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“Locals” vs. “Yuppies”

It has become apparent that I touched a nerve of the vocal minority of curmudgeons who hate fun.  In a recent column in a Southie newspaper, a local member of the fun police defended their “no fun anti-yuppie mantra.”

The writer also took offense to my characterization of those up in arms about the M Street Beach-goers and did not appreciate my attempt at humor in telling them to “lighten up.”  But the fact of the matter is, the State Police are doing their job and this group of rabble-rousers seemingly likes to pit the “locals” vs. the “yuppies.

 
What is a “local?”
 
First let’s define “local.”  From reading this writer’s column, I would gather that a “local” is someone born and raised in South Boston and is a positive term.  A “yuppie” is someone who is not born and raised in South Boston and is a negative term that borders on a residential slur.  “Locals” apparently obey all the laws, rules and regulations in our neighborhood.  “Yuppies” on the other hand break rules with reckless abandon every chance they get.  “Locals know that there is no drinking allowed on an state beach.” So are we to infer that “yuppies” aren’t aware of this state law or just choose to break the law?
 
Now as a “local” I can list about a dozen names of other “locals” that have been drinking on the beach for years.  And I’ve seen “local” twenty-somethings enjoying their summer beach days right along with the “yuppies” drinking in tandem.  So I guess the “locals” are okay for breaking the law because they are “local” and the “yuppies” are just bad people because they weren’t born here and have no street cred.
 
So the issue seems to be public drinking on the beach and apparently the vocal minority don’t like it one bit and want it to stop.  I’d like to remind them, we have a group of men and women assigned to patrol the beach.  They are called the State Police.  Let them do their job.  And I’ve seen them doing their job.  They go up to the people drinking in public and confiscate the alcohol.  Sometimes they are given a fine to pay.  Sometimes they are just verbally told to “knock it off” and the public drinking stops.  I just want to know, have there been a rash of alcohol infused crimes committed at M Street Beach that I am unaware of?  Have people been assaulted or robbed? Or are people just getting buzzed in the sunshine?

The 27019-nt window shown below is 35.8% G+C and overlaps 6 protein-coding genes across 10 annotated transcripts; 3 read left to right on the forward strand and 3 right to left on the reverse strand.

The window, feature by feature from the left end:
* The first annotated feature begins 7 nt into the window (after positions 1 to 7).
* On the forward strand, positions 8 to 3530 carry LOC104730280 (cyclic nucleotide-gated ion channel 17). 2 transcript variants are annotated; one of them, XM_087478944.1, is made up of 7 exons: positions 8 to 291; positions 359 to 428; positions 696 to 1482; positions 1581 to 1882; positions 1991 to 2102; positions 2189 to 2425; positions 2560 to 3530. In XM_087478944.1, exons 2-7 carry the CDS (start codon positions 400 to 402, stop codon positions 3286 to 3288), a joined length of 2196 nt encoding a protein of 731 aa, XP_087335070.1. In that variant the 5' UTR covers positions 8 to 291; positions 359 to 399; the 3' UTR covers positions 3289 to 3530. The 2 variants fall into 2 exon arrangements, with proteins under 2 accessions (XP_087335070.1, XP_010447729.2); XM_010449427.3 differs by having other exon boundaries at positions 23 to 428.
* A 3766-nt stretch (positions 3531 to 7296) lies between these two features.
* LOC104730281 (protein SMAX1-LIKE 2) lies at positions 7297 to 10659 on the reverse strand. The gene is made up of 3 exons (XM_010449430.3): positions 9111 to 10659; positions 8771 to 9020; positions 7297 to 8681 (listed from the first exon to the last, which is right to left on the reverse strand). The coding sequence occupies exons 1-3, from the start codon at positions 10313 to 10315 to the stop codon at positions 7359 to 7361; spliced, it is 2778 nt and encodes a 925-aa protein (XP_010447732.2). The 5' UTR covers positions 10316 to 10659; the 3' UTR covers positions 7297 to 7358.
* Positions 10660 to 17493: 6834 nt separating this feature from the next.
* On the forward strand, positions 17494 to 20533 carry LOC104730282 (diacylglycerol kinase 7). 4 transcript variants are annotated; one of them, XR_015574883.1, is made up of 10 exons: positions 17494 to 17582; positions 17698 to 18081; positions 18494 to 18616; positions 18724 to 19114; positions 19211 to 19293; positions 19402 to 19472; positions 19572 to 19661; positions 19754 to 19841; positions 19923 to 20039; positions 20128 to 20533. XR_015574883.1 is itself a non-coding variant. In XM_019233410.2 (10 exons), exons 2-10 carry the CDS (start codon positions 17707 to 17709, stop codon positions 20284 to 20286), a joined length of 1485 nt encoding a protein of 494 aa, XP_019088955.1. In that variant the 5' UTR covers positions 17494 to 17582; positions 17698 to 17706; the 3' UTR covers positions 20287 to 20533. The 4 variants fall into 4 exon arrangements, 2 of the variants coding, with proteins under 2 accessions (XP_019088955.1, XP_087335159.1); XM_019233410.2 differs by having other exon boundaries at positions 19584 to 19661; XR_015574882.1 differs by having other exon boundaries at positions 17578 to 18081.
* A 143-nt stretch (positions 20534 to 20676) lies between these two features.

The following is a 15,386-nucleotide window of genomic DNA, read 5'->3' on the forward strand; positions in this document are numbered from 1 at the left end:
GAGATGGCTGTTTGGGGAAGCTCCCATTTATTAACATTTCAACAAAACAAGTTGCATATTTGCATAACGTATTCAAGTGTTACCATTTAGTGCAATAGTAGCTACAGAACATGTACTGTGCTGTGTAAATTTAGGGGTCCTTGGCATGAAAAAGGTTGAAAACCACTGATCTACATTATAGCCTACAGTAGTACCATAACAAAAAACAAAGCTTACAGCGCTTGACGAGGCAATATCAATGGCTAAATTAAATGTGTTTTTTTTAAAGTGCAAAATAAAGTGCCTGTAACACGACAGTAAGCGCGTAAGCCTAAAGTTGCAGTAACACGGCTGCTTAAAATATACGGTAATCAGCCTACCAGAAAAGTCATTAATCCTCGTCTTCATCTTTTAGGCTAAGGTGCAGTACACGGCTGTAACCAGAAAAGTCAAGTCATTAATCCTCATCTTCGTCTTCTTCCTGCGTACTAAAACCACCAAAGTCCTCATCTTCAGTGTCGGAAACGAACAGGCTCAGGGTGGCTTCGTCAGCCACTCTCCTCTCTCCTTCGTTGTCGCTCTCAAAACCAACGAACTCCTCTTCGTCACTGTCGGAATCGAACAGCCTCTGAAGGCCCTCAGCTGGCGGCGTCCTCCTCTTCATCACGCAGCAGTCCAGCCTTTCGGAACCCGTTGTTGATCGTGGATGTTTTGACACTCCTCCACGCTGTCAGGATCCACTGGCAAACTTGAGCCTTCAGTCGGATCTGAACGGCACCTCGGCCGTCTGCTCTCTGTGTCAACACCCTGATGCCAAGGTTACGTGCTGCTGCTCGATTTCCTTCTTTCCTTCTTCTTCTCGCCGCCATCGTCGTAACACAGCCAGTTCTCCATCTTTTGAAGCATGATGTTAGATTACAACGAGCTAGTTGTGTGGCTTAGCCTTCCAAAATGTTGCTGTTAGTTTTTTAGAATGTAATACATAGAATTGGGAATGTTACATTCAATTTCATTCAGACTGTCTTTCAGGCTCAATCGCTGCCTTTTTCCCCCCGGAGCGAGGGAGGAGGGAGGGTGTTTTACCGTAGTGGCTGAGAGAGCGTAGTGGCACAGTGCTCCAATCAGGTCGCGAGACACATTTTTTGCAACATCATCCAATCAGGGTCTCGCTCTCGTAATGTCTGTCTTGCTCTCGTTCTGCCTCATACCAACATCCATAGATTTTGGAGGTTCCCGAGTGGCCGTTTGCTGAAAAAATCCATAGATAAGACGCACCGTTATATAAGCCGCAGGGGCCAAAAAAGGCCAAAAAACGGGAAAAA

What is a “yuppie?”

I also think that the term “yuppie” is very dated and the fun police need to start using a new name for the new residents. “Yuppie” is an acronym for “young urban professionals” that started in the 1980’s.  It then became a pejorative term for a young, affluent, self-absorbed portion of the population. It does not mean outsider.  Technically you can be a “yuppie” and be a “local”.  Just sayin’. 
 
The gentrification of Southie has happened.  Get over it.  The young professionals moving into the condos of the converted triple-deckers that our forefathers sold during the real estate boom in mid 1990’s are here to stay.  They are your neighbors.  They are also volunteers, coaches, business owners, and good productive citizens of our community.  If you want to surround yourself with people who grew up in Southie, move to Milton or Braintree
 
To pit two parties of South Boston against each other based on where they were born is wrong and needs to stop.  And in response to the columnists written equivalent of  “I offer you out”, well consider this my “I accept.” 
 
Written by Peter Gailunas

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About the Author

Maureen Dahill

Maureen Dahill is the editor of Caught in Southie and a lifelong resident of South Boston sometimes mistaken for a yuppie. Co-host of Caught Up, storyteller, lover of red wine and binge watching TV series. Mrs. Peter G. Follow her @MaureenCaught.